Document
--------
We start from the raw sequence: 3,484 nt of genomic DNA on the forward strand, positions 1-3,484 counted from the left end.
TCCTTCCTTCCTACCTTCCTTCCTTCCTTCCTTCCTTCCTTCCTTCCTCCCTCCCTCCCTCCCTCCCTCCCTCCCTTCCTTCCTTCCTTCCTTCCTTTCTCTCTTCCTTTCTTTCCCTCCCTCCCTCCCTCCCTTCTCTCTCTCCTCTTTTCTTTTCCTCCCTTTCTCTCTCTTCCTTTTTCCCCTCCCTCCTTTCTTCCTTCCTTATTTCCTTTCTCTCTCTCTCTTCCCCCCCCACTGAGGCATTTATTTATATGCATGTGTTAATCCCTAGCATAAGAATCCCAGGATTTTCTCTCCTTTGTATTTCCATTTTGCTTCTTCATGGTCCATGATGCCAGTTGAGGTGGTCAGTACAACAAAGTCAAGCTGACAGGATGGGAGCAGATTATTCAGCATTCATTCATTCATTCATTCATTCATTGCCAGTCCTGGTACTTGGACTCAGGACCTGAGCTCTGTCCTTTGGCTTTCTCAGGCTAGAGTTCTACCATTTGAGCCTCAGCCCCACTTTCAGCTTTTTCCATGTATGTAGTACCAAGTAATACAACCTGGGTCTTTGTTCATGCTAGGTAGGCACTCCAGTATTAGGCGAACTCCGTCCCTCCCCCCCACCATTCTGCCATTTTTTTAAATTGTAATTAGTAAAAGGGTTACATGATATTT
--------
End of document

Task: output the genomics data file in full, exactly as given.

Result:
We start from the raw sequence: 3,484 nt of genomic DNA on the forward strand, positions 1-3,484 counted from the left end.
TCCTTCCTTCCTACCTTCCTTCCTTCCTTCCTTCCTTCCTTCCTTCCTCCCTCCCTCCCTCCCTCCCTCCCTCCCTTCCTTCCTTCCTTCCTTCCTTTCTCTCTTCCTTTCTTTCCCTCCCTCCCTCCCTCCCTTCTCTCTCTCCTCTTTTCTTTTCCTCCCTTTCTCTCTCTTCCTTTTTCCCCTCCCTCCTTTCTTCCTTCCTTATTTCCTTTCTCTCTCTCTCTTCCCCCCCCACTGAGGCATTTATTTATATGCATGTGTTAATCCCTAGCATAAGAATCCCAGGATTTTCTCTCCTTTGTATTTCCATTTTGCTTCTTCATGGTCCATGATGCCAGTTGAGGTGGTCAGTACAACAAAGTCAAGCTGACAGGATGGGAGCAGATTATTCAGCATTCATTCATTCATTCATTCATTCATTGCCAGTCCTGGTACTTGGACTCAGGACCTGAGCTCTGTCCTTTGGCTTTCTCAGGCTAGAGTTCTACCATTTGAGCCTCAGCCCCACTTTCAGCTTTTTCCATGTATGTAGTACCAAGTAATACAACCTGGGTCTTTGTTCATGCTAGGTAGGCACTCCAGTATTAGGCGAACTCCGTCCCTCCCCCCCACCATTCTGCCATTTTTTTAAATTGTAATTAGTAAAAGGGTTACATGATATTT